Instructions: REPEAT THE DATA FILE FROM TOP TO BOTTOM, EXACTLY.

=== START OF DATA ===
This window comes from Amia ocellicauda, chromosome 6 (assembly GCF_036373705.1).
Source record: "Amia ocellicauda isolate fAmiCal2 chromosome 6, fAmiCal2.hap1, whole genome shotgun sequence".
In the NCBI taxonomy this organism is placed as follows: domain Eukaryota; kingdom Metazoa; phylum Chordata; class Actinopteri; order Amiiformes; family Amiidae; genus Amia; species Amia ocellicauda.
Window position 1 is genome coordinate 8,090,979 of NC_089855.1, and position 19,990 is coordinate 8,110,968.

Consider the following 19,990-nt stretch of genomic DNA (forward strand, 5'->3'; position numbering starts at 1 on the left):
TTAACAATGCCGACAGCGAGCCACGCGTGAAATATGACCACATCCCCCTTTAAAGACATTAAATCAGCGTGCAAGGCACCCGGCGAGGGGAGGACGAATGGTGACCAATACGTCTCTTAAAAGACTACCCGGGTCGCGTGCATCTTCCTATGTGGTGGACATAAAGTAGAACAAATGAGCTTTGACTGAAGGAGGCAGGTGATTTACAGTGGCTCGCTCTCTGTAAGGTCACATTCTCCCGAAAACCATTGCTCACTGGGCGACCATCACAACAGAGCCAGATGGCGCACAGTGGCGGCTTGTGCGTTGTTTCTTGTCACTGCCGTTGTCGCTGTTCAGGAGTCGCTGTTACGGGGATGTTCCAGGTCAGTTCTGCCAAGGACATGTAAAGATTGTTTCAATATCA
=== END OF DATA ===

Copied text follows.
This window comes from Amia ocellicauda, chromosome 6 (assembly GCF_036373705.1).
Source record: "Amia ocellicauda isolate fAmiCal2 chromosome 6, fAmiCal2.hap1, whole genome shotgun sequence".
In the NCBI taxonomy this organism is placed as follows: domain Eukaryota; kingdom Metazoa; phylum Chordata; class Actinopteri; order Amiiformes; family Amiidae; genus Amia; species Amia ocellicauda.
Window position 1 is genome coordinate 8,090,979 of NC_089855.1, and position 19,990 is coordinate 8,110,968.

Consider the following 19,990-nt stretch of genomic DNA (forward strand, 5'->3'; position numbering starts at 1 on the left):
TTAACAATGCCGACAGCGAGCCACGCGTGAAATATGACCACATCCCCCTTTAAAGACATTAAATCAGCGTGCAAGGCACCCGGCGAGGGGAGGACGAATGGTGACCAATACGTCTCTTAAAAGACTACCCGGGTCGCGTGCATCTTCCTATGTGGTGGACATAAAGTAGAACAAATGAGCTTTGACTGAAGGAGGCAGGTGATTTACAGTGGCTCGCTCTCTGTAAGGTCACATTCTCCCGAAAACCATTGCTCACTGGGCGACCATCACAACAGAGCCAGATGGCGCACAGTGGCGGCTTGTGCGTTGTTTCTTGTCACTGCCGTTGTCGCTGTTCAGGAGTCGCTGTTACGGGGATGTTCCAGGTCAGTTCTGCCAAGGACATGTAAAGATTGTTTCAATATCA